Recognize, Choose, Act! Bystander Intervention Initiative
The UT Health San Antonio’s Bystander Intervention Initiative aims to promote the importance of safe bystander intervention in the prevention of risky and volatile behaviors including sexual assault and relationship violence, to create a culture of caring for each other’s well-being.
What is Bystander Intervention?
Bystander intervention is recognizing a potentially harmful situation or interaction and choosing to respond in a way that could positively influence the outcome.
Bystander intervention is a philosophy and strategy for prevention of various types of violence, including bullying, sexual harassment, sexual assault, and intimate partner violence.
Why Bystander Intervention is Important
Bystander intervention can help to create a safer campus and empower students, faculty and staff to recognize and reduce harm. Empowering students, staff, and faculty to be active bystanders to help in ways, including:
- Minimizing the risk of sexual misconduct, sexual harassment, sexual assault and interpersonal violence such as domestic violence, dating violence, and stalking.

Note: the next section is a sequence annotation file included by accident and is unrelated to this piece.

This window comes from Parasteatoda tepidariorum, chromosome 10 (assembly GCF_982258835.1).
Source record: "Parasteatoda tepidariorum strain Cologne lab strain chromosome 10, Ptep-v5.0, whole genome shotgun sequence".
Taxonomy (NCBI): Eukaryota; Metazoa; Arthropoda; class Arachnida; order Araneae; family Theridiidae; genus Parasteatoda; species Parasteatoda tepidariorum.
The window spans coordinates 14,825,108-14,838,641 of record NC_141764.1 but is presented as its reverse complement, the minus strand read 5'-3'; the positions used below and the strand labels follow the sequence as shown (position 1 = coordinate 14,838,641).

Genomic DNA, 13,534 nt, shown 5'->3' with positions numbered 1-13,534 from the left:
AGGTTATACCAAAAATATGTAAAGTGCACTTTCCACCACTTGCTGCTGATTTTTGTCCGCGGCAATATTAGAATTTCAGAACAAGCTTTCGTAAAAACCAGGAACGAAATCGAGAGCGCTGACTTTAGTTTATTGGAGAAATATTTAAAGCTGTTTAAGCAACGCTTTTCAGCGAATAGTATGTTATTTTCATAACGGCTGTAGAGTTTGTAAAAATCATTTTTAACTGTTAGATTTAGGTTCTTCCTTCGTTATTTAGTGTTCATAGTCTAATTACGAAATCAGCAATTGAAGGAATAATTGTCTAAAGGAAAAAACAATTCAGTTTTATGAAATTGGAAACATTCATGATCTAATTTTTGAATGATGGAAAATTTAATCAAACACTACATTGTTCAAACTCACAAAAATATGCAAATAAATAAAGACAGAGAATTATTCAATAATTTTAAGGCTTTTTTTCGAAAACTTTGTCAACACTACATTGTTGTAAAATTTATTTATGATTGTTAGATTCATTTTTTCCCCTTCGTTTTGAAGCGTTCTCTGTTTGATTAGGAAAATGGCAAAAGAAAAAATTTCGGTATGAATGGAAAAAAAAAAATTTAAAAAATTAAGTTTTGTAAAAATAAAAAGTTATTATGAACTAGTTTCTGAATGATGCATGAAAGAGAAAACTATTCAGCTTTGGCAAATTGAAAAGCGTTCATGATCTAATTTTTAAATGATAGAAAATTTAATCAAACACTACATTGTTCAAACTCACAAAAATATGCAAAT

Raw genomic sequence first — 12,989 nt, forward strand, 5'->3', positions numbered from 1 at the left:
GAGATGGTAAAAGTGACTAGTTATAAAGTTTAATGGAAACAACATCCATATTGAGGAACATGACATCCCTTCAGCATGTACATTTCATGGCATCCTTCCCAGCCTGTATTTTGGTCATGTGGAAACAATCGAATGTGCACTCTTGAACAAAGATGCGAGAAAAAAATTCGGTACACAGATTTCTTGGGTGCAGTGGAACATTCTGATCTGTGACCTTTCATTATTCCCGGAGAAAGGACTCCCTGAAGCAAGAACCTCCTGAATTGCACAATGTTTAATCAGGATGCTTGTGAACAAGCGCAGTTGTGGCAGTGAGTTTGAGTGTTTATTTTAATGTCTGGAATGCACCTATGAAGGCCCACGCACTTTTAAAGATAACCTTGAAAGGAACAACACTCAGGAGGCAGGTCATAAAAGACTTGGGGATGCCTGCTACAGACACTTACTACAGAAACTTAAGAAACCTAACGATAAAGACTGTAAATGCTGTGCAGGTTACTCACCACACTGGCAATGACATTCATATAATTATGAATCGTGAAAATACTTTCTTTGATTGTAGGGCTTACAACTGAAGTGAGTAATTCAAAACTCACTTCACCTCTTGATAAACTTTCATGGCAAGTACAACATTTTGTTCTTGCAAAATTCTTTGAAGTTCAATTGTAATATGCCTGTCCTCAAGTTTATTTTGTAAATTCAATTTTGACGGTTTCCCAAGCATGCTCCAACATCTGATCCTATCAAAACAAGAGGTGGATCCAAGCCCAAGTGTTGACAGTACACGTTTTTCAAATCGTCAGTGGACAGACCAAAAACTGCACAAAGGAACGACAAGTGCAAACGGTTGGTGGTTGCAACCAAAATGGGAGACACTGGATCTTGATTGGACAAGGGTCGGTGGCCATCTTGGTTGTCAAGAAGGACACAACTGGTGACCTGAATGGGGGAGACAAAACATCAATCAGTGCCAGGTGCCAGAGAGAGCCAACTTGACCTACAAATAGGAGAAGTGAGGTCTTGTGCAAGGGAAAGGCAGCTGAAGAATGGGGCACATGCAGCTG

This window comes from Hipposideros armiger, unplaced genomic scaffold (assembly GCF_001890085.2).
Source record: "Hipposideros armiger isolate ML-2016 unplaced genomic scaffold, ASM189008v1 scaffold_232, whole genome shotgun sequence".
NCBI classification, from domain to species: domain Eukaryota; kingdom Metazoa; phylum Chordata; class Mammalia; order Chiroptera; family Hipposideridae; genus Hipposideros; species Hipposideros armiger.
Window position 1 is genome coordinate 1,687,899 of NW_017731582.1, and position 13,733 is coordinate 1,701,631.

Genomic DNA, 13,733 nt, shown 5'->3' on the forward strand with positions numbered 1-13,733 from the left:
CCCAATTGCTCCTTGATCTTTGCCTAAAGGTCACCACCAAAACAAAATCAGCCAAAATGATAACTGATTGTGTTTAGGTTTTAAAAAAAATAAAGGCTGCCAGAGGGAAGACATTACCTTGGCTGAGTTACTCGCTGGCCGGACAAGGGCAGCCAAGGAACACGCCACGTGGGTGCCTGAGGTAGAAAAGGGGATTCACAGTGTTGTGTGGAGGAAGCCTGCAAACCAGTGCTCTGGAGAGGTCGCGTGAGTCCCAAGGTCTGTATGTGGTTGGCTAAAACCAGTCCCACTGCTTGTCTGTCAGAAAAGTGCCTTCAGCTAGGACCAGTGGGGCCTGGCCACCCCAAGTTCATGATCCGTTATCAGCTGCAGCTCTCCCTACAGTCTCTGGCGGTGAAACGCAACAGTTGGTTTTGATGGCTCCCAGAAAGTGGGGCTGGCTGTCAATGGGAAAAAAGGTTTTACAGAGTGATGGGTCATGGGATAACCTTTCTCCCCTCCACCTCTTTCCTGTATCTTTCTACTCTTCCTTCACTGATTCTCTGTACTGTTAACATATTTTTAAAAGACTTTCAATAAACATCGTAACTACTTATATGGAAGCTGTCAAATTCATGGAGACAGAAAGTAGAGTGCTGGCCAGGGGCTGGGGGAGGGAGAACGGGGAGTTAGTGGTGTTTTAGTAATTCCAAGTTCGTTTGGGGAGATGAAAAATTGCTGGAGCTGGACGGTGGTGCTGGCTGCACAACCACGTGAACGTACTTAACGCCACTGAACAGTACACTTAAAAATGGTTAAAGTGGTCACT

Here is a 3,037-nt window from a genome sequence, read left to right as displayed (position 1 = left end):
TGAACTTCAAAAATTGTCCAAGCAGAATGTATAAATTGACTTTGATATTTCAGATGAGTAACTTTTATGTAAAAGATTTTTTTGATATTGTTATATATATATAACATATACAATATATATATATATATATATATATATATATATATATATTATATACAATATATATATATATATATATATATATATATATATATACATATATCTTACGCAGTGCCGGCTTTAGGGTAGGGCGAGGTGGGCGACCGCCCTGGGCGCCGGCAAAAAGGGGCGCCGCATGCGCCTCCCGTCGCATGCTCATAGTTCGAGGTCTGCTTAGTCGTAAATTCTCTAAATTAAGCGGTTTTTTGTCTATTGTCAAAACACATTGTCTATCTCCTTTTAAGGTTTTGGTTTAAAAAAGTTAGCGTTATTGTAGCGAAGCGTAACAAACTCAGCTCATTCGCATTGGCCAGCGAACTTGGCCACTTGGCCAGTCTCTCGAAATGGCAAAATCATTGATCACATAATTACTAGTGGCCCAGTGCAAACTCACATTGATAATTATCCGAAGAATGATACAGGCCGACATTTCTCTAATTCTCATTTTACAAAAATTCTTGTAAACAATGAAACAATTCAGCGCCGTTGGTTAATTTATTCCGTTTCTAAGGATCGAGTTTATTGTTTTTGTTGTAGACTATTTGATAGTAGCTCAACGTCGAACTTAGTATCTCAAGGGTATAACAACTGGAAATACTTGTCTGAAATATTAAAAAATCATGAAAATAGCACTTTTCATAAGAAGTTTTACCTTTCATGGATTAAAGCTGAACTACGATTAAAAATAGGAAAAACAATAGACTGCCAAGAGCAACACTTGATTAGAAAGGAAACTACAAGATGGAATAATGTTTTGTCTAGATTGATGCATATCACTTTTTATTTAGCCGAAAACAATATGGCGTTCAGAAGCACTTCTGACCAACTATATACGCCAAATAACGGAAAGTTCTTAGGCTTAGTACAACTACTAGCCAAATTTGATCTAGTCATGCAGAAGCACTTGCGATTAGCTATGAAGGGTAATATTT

- Empowering individuals to recognize and respond to signs of in the prevention of risky behaviors.
- Creating a culture where hate speech, bias incidents, and harassment are not tolerated.
- Creating an inclusive environment for students with disabilities.
- Connecting individuals to important resources and services.
What are ways to engage in intervention? The 4 D’s
Direct – Respond directly or physically intervene if necessary and safe. Be confident, assertive, calm. Example: directly ask the person to stop their behavior.
Distract – Distraction is a subtle and creative way to intervene. Distract either the harasser or the target with conversation unrelated to the harassment to derail and de-escalate the situation. Examples: Ask for directions; Spill your drink “accidentally;” Pretend you know one of them.
Delegate – Obtain the assistance of another person, possibly someone in a position with more perceived authority. Examples: Alert a department manager, if in a club- a bouncer, or someone else to help intervene.
Delay – If you can’t intervene in the moment, you can check in with the person being harassed afterwards to see if you can do anything to support them. Examples: “Is everything okay? Is there anything I can do?” “Is there someone we can call?”